Six groups working at the front line of child poverty say the next government needs to show it is serious about tackling the issue by meeting with them as soon as possible and making it a top priority.
Prime Minister-elect Christopher Luxon has committed to keeping the Child Poverty Reduction Act (2018) and halving child poverty by 2028.
But the groups say this will take a concerted effort in several areas, and none of the parties about to take power have revealed exactly how they plan to do this.
The groups, which have written an open letter calling for an urgent meeting, are: Child Poverty Action Group (CPAG), Methodist Alliance, Presbyterian Support New Zealand, Methodist Mission Northern, NZ Council of Christian Social Services and the Paediatric Society of New Zealand.
“We heard very little about child poverty during the election campaign, but the problems are real for many families,” CPAG convener Alan Johnson said. “Overcoming poverty by redesigning important policies is how we create a future in which we thrive together.”
A record almost half a million Kiwis each month rely on food handouts from charity. This will increase at Christmas. Food parcels are not the answer. Our whole food system is broken, and kids are suffering, Mr Johnson said.
“One in five Kiwi kids live in a household that regularly runs out of food. Their families can’t afford the vital nutrients to enable them to grow up and be healthy, productive adults.”
Te Whatu Ora statistics this month show hospital admissions for babies and preschoolers for preventable illnesses are up more than 30 percent since June 2022.
“The reality is that right now, our economic and retail systems are restricting many families who only want the best for their children. This makes overcoming child poverty the decent and compassionate thing to do,” Mr Johnson said.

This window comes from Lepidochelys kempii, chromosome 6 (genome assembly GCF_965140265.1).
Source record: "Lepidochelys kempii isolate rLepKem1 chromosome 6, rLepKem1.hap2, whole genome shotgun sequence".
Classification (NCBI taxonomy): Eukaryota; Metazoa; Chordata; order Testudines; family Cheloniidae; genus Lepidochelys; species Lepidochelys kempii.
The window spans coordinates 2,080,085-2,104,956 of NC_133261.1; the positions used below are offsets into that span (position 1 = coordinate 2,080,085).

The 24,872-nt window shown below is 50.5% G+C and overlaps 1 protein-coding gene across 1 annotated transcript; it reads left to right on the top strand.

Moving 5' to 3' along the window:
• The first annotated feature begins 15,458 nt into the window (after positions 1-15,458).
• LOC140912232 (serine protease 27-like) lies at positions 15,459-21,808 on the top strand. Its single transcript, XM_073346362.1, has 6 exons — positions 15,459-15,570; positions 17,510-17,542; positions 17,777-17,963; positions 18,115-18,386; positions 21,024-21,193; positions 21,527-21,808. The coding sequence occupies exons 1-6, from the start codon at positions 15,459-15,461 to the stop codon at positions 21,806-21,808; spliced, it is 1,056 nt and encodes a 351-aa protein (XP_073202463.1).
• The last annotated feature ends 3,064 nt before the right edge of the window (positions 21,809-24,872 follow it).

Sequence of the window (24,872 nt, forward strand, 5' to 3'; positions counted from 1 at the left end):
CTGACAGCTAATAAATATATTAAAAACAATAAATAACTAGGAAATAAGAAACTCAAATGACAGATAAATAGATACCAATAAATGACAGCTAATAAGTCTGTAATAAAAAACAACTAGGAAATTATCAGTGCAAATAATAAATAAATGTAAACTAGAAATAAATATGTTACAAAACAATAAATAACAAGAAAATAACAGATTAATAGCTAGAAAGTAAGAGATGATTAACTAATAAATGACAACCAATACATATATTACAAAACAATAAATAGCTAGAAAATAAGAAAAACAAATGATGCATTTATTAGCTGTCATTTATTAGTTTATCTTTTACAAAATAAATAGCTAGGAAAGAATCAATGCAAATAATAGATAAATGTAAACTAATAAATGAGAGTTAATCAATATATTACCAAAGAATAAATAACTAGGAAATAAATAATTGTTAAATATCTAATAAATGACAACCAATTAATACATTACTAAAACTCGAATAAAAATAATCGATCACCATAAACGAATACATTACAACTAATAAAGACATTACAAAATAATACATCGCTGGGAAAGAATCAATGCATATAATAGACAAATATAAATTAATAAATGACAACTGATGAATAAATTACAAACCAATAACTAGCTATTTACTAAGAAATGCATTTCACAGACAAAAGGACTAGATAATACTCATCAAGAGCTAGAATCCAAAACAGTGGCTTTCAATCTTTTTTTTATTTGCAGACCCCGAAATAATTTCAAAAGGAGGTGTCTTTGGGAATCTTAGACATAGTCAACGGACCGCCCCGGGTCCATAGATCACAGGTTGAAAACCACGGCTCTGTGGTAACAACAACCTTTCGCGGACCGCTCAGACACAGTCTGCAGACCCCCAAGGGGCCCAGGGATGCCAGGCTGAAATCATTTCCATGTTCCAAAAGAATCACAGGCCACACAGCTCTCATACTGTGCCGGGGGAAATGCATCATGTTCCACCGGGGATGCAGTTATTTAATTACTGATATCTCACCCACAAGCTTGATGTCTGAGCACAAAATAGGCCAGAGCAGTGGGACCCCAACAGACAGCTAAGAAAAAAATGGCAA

“Increasing food parcels is not the answer, tax cuts are not the answer, and neither are social supermarkets. We are calling for a bold approach to fix our broken system. A system under corporate control in which quality food is over-regulated, and inferior food is under-regulated. A system which results in food scarcity for most the most vulnerable children and their families.
“Our tamariki are our future, but for that to be true, they need to live good lives now, without the burden of poverty.”
The organisations want Mr Luxon to meet with them, and forge a working relationship with him, and regularly check the pulse of the problem as he does with other lobby groups such as the business and farming communities.
In the words of the late Richie Poulton, Director of the Dunedin Study, there is one thing above all that prevents children from developing into healthy and happy adults: poverty.
“You can’t really undo what happens during childhood. So the experience of intense or regular poverty is long-lasting …What do we need to address really importantly, really importantly? Poverty.” – Richie Poulton
The groups have created a petition to show the incoming government how much New Zealanders care about children in poverty and to put pressure on them to meet with the groups on the front lines of the issue.